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When it’s no hard to relate: Can legal systems mitigate the trauma of victim-offender relationships?

Madeira, Jody Lyneé
June 4, 2015

Source: (2009) Houston Law Review. 46(2): 401-465.

This Article argues that, in the aftermath of violent crime, a
relationship that is both negative and involuntary can form
between crime victims and offenders. This relationship fetters
the victim to the crime and the criminal, rendering it difficult to
recover from the transgression. To illustrate how such a
relationship may form and what consequences it may have for
victims, this Article uses the Oklahoma City bombing as a case
study, documenting through the use of original interviews an
involuntary relationship in which victims’ family members and
survivors perceived they were tethered to Timothy McVeigh. This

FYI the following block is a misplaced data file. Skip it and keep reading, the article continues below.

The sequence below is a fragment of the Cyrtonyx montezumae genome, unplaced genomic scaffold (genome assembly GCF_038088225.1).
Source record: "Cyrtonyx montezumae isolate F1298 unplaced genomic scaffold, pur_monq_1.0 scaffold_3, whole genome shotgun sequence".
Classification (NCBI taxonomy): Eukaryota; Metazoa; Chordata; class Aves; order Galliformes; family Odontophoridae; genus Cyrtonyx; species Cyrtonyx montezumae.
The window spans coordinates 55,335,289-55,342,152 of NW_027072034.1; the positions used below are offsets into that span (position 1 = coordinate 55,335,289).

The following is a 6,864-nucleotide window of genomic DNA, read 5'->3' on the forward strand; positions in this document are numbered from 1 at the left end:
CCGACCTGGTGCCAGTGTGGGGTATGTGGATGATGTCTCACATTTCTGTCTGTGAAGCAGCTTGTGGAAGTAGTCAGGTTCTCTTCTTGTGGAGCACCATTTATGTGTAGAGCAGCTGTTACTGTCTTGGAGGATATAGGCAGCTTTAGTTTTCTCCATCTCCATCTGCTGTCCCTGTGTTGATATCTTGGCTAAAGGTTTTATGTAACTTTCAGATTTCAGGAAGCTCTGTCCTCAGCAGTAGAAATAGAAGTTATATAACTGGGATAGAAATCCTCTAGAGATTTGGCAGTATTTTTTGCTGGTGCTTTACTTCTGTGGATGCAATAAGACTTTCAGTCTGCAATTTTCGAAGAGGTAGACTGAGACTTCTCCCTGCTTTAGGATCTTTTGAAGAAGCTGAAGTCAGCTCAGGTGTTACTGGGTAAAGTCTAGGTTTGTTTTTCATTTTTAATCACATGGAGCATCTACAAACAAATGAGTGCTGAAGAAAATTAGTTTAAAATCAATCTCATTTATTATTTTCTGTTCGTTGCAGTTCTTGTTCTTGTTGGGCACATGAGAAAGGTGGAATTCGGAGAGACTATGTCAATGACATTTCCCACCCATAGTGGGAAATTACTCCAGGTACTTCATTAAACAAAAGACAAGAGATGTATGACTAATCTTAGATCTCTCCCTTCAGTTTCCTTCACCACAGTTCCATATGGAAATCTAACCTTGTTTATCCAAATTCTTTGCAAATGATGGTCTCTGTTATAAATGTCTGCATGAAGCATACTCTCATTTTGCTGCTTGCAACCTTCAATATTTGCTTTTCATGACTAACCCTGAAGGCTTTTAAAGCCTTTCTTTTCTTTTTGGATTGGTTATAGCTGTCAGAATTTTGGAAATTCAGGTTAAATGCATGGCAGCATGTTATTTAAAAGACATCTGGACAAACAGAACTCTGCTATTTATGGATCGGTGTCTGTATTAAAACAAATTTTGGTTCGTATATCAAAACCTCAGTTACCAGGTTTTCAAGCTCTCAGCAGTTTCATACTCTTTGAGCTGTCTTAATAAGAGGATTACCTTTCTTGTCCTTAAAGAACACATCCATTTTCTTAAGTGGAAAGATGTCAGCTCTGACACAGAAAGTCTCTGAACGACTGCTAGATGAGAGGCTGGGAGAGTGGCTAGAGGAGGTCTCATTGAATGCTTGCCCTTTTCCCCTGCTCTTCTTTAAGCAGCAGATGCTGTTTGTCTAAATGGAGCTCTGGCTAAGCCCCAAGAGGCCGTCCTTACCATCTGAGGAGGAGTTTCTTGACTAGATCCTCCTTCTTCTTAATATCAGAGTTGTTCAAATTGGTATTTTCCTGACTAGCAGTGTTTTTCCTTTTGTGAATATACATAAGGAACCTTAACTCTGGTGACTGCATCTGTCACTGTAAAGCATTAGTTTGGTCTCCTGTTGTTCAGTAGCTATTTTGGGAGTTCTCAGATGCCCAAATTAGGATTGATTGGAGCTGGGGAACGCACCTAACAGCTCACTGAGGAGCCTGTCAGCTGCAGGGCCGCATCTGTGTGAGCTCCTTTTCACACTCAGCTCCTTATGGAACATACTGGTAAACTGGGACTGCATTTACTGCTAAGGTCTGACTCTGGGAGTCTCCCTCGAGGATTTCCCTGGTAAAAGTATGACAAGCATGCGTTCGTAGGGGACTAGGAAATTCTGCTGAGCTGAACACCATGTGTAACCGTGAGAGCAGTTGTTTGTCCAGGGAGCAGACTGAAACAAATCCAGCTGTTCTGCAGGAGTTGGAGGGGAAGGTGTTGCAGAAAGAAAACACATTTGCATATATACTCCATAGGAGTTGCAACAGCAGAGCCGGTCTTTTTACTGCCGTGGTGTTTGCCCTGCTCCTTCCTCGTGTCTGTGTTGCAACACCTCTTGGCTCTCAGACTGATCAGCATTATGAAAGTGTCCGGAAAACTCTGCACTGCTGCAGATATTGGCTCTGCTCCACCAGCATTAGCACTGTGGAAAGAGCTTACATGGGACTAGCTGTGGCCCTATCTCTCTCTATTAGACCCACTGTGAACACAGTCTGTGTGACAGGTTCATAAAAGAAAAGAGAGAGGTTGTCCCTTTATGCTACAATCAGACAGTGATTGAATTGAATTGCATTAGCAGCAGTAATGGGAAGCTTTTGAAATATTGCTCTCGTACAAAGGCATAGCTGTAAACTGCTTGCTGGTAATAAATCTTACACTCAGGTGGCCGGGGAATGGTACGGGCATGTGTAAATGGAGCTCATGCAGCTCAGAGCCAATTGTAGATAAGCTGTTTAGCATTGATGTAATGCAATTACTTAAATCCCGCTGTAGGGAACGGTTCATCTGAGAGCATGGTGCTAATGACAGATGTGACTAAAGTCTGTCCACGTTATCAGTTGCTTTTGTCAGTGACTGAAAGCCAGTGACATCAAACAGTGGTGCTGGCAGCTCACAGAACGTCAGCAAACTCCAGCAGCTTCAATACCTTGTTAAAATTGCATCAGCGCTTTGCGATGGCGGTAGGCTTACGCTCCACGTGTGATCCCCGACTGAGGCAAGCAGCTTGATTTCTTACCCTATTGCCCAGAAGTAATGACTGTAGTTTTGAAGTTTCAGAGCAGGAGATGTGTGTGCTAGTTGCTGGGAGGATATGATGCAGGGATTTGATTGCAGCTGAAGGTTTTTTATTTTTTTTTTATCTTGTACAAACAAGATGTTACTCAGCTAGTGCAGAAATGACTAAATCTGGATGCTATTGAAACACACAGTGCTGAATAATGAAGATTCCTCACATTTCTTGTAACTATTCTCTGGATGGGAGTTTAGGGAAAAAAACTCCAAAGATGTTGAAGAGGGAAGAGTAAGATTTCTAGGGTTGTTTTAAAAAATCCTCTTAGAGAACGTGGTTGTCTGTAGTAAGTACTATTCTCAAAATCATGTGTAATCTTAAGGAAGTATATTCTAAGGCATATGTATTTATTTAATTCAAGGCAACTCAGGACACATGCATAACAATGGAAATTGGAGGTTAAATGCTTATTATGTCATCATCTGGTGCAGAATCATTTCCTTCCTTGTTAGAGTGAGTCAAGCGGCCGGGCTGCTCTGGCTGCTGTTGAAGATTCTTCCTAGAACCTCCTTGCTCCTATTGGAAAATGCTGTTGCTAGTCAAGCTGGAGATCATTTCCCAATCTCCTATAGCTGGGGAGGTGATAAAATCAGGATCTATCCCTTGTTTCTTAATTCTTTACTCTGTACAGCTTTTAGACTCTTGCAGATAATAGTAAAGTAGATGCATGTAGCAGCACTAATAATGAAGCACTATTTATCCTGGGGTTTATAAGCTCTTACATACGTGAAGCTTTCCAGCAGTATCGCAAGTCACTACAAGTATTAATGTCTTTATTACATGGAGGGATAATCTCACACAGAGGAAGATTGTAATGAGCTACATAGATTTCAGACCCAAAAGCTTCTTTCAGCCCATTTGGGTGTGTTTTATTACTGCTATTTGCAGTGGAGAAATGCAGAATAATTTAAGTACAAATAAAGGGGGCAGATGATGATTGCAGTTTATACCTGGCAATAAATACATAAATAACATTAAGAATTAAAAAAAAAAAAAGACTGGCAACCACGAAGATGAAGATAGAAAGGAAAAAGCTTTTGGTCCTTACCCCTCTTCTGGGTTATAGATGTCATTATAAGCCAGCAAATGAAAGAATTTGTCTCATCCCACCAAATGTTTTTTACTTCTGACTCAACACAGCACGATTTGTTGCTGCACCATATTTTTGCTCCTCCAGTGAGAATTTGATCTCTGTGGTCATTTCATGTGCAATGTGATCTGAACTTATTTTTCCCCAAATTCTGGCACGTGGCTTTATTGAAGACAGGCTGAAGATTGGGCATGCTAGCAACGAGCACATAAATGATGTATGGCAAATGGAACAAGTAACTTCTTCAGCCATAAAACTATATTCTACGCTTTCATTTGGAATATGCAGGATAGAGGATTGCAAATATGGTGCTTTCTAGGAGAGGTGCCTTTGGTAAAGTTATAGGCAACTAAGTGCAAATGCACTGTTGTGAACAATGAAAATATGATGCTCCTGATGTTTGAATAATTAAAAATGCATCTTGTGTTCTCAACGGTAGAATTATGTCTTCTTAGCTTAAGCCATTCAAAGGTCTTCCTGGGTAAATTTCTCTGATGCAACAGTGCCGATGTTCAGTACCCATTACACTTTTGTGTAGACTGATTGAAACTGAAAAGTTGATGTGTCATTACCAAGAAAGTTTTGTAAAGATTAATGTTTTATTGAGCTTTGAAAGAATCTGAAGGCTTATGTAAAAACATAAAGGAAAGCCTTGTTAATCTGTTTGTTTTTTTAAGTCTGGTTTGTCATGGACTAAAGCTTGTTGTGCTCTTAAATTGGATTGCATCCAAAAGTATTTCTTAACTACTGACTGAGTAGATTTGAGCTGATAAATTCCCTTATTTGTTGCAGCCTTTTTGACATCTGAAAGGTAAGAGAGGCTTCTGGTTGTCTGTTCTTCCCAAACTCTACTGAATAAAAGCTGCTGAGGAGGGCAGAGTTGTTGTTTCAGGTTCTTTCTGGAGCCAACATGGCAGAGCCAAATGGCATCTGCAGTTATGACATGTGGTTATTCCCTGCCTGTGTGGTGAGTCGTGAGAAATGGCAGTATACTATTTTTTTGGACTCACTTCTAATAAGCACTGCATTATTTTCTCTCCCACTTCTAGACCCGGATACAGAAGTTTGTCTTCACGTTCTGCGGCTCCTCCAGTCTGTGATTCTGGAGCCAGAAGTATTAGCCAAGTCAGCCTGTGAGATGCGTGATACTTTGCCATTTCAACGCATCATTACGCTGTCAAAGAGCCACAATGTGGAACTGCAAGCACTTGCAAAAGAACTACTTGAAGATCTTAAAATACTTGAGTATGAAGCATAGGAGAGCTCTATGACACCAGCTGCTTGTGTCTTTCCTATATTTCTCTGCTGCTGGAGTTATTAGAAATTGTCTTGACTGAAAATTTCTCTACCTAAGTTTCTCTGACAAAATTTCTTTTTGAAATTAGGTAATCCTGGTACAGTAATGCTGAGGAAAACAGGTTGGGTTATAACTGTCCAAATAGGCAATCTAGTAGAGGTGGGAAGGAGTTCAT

perceived relationship with McVeigh aggravated family
members’ and survivors’ emotional and psychological wounds,
delaying their healing. The Article further argues that this
relationship originated in media coverage of McVeigh that
portrayed him as defiant, remorseless, and unemotional, and
that the relationship was further developed at trial when family members and survivors were profoundly disturbed by McVeigh’s
conduct. To minimize the harmful effects of victim-offender
relationships, this Article proposes that victim services workers
educate victims about the possibility of such a relationship, help
victims cope with media coverage of the defendant, and assist
victims in understanding defendants’ behavior during trial.
Finally, it recommends that opportunities for voluntary victimoffender
mediation be made available to help mitigate the
negative consequences of these victim-offender ties. (Author’s abstract).


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